Unnatural But Not Immoral
The most common rationale against the existence of clones is the “it’s not natural” argument, which fallaciously equates “not natural” with “immoral”. One might also worry that people would treat clones as if they were property, as if they were soulless, even though they were not. But this is not a reason to legally restrict cloning. But the fact that society would mistreat them is evidence that society should change.
The real worry is that human cloning technology is not yet far enough along. Attempts to do it would likely end in miscarriage, stillbirths, or birth defects. And that is a good reason to legally ban attempts to plant cloned embryos into fertile women, at our present stage of development. But that is not a reason to ban the further development of such technology; one day clones could be reliably implanted and born healthy.
Learn more about isolating genes and DNA.
Here, the issue of “zygote personhood” becomes relevant. To develop such technology would require much trial and error, and that would mean the creation and destruction of millions of zygotes. But if zygotes are persons, that means such research would cost millions of human lives. And as Dave Weldon from the Center for Bioethics and Human Dignity argues, invoking Immanuel Kant: “It is unethical to view a human being—regardless of its age—as a means to an end.”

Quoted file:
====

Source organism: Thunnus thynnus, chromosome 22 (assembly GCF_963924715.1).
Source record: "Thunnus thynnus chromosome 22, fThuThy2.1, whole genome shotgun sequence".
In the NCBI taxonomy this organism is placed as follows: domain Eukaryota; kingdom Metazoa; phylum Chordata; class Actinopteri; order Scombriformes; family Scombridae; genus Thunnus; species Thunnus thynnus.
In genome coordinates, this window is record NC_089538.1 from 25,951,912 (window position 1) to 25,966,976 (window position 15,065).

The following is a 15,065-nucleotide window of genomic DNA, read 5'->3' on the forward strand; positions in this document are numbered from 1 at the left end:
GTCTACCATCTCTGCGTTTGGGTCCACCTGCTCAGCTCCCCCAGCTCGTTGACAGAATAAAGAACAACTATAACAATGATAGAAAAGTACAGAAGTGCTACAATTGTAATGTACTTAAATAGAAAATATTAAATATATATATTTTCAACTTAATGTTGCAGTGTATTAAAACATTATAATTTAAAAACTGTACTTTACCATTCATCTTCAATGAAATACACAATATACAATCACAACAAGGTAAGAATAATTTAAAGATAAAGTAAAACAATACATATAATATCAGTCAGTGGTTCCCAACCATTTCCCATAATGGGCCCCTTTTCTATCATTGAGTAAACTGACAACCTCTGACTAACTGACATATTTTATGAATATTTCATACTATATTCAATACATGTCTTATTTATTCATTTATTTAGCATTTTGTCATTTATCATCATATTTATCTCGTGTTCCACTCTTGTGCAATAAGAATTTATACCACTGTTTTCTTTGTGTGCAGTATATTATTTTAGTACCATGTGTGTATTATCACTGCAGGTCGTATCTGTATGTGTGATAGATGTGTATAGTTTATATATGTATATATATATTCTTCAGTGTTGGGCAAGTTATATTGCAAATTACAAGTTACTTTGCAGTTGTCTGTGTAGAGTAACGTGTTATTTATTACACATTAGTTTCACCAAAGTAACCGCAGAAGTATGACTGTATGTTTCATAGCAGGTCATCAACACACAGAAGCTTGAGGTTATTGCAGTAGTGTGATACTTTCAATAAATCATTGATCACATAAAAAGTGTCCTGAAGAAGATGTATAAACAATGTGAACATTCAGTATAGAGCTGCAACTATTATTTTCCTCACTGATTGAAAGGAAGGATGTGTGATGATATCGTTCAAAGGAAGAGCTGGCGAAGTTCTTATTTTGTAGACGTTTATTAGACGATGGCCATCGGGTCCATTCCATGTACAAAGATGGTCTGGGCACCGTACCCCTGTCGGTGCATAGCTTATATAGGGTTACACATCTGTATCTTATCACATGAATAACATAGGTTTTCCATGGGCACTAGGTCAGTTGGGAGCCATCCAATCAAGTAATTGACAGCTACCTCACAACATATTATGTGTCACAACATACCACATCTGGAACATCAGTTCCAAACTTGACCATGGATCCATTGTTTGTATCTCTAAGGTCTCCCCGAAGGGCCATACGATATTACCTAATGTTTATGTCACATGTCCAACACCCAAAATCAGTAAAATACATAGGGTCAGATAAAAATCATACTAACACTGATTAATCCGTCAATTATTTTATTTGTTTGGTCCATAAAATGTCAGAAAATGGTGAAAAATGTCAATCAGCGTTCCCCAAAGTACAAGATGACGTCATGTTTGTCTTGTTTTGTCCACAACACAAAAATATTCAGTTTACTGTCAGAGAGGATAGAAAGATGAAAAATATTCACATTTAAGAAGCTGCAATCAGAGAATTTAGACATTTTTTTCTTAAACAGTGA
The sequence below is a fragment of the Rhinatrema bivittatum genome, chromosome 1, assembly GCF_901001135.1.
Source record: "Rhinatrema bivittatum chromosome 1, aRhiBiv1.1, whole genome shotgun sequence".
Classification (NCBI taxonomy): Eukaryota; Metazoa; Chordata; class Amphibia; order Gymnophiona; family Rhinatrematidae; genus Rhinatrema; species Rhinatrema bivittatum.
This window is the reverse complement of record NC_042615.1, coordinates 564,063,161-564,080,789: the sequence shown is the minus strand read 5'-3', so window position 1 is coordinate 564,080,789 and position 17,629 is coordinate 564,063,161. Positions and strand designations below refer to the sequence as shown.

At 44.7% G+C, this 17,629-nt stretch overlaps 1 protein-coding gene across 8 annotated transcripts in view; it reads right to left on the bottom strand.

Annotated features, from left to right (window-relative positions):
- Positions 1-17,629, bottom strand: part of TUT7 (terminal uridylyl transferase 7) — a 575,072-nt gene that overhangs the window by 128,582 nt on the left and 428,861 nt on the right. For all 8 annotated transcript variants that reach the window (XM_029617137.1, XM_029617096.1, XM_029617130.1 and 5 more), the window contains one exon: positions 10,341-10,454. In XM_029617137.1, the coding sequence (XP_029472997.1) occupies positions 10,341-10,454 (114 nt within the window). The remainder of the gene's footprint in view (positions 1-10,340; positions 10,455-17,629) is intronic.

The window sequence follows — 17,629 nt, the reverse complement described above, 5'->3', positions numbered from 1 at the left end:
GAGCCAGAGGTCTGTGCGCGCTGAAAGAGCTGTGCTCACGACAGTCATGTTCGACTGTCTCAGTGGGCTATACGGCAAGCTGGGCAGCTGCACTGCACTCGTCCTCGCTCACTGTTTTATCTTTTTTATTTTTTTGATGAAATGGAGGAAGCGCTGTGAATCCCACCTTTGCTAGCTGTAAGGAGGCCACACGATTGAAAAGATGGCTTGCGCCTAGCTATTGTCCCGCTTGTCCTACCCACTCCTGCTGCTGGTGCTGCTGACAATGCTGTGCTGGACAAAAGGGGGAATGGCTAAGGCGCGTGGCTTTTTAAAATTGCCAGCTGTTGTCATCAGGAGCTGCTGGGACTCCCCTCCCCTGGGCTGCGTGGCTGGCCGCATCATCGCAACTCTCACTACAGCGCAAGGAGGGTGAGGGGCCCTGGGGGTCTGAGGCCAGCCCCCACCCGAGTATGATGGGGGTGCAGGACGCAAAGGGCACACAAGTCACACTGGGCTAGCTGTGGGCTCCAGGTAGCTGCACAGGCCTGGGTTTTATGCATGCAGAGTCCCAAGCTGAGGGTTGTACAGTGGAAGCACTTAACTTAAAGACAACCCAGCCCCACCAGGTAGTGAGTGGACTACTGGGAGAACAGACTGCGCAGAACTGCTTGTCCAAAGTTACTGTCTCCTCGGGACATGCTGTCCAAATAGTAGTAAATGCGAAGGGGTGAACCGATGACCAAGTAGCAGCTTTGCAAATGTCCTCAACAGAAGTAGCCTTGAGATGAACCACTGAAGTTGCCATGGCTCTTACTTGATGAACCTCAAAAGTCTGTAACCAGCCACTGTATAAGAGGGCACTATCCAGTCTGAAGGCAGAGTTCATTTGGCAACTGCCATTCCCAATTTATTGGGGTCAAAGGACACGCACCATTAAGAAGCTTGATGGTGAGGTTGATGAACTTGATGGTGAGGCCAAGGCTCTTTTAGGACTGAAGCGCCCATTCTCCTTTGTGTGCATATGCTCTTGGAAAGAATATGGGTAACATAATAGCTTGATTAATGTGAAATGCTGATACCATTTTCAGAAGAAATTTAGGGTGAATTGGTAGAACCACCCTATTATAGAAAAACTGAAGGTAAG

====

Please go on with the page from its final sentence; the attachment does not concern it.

But there are major problems with this argument. First, it is impossible to establish that zygotes actually are persons. The argument essentially rests on a religious assumption—and religious assumptions are not a legitimate basis for law. Second, by this logic, in vitro fertilization is immoral, because it usually involves discarding zygotes. And third, if zygotes are persons, research into cloning would not be any more detrimental to human life than natural biological reproduction.
No Cloning, No Birth Control?
At most, only 20 percent of zygotes created naturally result in live births. The rest either never implant in the uterus or fail to develop once implanted. If zygotes are persons, 80 percent of all persons who have ever lived were snuffed out by the natural process of sexual reproduction. And that’s not counting the use of birth control pills. Some birth control pills ensure that implantation does not change the hormonal balance that causes the lining of the uterus to be shed.
If cloning research is dreadfully immoral because it disposes of zygotes, so is a lot of birth control. And while some might be comfortable with that conclusion, most cannot be without being hypocritical.
Common Questions about Orphan Black and the Ethics of Cloning
The premise of Orphan Black is that there is a sinister organization which produces clones for various purposes. The main character Sarah eventually finds out that she and some 20 others are identical clones, as she and the others set out to find the reason why they were created.
Orphan Black clearly shows that clones may look identical but the way they think and behave is quite different.
One argument against clone research is that it will cause the “death” of millions of zygotes, potential humans, in this view. But the fact that even in the process of natural births only 20 percent zygotes ever survive proves that this is a fallacious argument.